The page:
Saturday, August 08, 2009

Alexis Gilliland, Arlington VA

Thank you for the hard copy of Challenger #29, very elegantly turned out as usual. It should be counted a failing of mine that I have been unable to focus on e-fanzines, which is where a lot of the action is, and which may be in contention to be the wave of the future. In spite of your kind solicitation, I regret that I had nothing sports-related to submit, except for a brief account of my career as captain of the GWU chess team. We played in the DC Chess League, and while chess hardly qualifies as a sport, it might perhaps be of interest that after I got rid of the GW students, we took first once, tied for first once, and came in second three times. (You think that is a long time to be team captain? I was in grad school, going at night, but that would be an explanation not an excuse.) The sports connection would be the inverse relationship between the players being students and their excellence at any given sport, a relationship especially noticed in sports where the players can make a lot of money.

Alan White's cover is well executed and unexpectedly witty. Good for him. Regarding the print version of this issue, you mention that the print was a bit light on some copies. Not to the point of illegibility, of course, but Brad Foster's work does suffer a bit.

And considering the generosity fan artists like Brad -- and you -- show to fan-eds, that was unforgivable. My printer was herself very generous -- giving me more copies than I paid for! -- but I'm considering alternatives.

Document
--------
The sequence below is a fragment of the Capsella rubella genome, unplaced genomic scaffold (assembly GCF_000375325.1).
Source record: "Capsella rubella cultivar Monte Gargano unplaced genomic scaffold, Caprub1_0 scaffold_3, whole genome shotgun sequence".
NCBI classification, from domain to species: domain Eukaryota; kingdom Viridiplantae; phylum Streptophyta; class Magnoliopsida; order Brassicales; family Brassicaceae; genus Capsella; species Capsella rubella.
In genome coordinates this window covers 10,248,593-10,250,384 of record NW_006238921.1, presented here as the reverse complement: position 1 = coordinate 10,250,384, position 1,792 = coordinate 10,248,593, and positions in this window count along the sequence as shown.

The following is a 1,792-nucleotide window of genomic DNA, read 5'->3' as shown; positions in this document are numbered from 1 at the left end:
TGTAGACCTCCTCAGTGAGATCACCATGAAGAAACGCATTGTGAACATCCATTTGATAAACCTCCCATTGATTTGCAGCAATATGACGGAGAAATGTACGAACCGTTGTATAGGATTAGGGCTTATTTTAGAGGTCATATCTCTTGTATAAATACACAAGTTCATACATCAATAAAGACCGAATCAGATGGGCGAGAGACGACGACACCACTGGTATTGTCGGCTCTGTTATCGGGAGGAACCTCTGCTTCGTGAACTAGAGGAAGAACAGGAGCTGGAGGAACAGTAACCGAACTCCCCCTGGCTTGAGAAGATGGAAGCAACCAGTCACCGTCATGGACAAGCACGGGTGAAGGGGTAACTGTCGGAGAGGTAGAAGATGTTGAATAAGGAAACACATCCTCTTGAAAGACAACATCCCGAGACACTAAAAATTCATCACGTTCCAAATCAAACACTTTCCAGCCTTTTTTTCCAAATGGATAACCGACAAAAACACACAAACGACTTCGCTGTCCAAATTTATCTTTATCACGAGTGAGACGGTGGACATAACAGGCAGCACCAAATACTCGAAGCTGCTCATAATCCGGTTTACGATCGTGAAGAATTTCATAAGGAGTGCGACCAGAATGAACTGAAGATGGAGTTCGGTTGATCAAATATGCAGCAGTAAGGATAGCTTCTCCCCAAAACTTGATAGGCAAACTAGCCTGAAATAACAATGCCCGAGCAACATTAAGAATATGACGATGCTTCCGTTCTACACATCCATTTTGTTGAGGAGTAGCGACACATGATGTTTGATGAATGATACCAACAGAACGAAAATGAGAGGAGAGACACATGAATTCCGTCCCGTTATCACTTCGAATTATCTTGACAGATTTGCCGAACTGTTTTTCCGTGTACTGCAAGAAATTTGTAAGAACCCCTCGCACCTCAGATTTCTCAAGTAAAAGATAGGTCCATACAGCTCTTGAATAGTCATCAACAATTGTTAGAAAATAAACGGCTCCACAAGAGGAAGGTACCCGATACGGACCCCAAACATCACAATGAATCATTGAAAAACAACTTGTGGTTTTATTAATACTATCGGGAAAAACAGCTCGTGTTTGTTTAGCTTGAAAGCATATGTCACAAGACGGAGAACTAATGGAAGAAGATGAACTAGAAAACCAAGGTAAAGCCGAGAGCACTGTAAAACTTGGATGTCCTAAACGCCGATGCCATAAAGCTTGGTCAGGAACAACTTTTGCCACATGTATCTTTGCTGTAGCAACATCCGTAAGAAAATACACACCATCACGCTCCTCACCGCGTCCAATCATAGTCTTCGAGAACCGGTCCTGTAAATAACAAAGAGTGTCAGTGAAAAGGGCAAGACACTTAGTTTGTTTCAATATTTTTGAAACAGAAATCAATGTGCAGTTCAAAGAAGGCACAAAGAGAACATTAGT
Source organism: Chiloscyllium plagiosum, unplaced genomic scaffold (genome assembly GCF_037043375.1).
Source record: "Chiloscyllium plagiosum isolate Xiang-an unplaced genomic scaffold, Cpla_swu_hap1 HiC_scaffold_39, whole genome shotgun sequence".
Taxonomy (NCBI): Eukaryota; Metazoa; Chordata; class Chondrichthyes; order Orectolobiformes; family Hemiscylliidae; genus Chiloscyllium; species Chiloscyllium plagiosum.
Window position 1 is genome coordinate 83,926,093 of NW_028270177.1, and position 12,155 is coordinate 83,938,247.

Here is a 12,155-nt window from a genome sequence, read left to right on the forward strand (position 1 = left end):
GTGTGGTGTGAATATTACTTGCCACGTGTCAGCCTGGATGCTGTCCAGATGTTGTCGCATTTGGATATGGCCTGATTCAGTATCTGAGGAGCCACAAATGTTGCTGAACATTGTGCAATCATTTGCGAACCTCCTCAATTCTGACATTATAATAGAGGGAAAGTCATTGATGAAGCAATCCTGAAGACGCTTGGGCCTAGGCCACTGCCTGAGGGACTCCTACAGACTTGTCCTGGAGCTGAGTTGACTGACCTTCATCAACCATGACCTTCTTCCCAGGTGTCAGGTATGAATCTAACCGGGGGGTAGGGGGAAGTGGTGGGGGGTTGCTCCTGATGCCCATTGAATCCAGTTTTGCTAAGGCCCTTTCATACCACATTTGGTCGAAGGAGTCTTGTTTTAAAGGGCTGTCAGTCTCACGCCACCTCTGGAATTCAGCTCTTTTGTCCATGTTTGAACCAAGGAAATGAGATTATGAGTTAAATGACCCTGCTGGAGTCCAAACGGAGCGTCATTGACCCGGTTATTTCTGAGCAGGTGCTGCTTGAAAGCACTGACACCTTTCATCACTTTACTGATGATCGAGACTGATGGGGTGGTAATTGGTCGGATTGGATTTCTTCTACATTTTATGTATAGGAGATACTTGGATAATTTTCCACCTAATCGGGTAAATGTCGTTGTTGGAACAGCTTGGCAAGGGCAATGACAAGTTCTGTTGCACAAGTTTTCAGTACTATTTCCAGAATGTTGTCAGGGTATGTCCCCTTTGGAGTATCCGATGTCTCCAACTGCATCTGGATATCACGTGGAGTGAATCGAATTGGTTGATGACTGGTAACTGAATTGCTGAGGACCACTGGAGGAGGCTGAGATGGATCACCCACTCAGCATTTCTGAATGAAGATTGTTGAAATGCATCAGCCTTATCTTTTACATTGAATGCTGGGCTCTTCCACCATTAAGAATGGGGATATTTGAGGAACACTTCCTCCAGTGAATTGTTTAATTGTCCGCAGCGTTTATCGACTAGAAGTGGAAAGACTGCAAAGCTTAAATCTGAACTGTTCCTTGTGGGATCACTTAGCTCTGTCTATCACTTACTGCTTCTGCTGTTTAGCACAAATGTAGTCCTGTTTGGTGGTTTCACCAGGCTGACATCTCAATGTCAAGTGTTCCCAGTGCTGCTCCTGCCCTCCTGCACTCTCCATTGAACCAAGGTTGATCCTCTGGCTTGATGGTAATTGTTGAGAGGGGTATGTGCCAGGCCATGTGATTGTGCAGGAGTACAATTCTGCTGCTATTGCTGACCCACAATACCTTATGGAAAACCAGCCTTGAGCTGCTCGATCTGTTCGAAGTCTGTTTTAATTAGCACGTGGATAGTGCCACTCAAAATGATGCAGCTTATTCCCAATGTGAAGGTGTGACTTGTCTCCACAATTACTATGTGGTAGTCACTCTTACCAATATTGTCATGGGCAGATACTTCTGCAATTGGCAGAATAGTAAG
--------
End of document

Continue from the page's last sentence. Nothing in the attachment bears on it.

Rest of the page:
On the graying of fandom, it would appear that the new prospects coming up (or on-line in the case of the internet) tend to have new idea and new interests to the extent that many of the older fans are unable or unwilling to connect with them. Which means that "fandom" is here defined generationally, as to some extent it has always been. (First Fandom was originally defined as those who had been active prior to January 1, 1938, for example.) So it appears that some clubs and conventions tend to be unwelcoming to newcomers, in part because the newcomers are seen as heretics, and in part as a desire of the good, gray fans to cling to their hard-won social status. Where you find such clubs, there you will find fannish graying since the average age goes up year after year because they aren't recruiting new members.

And more ...


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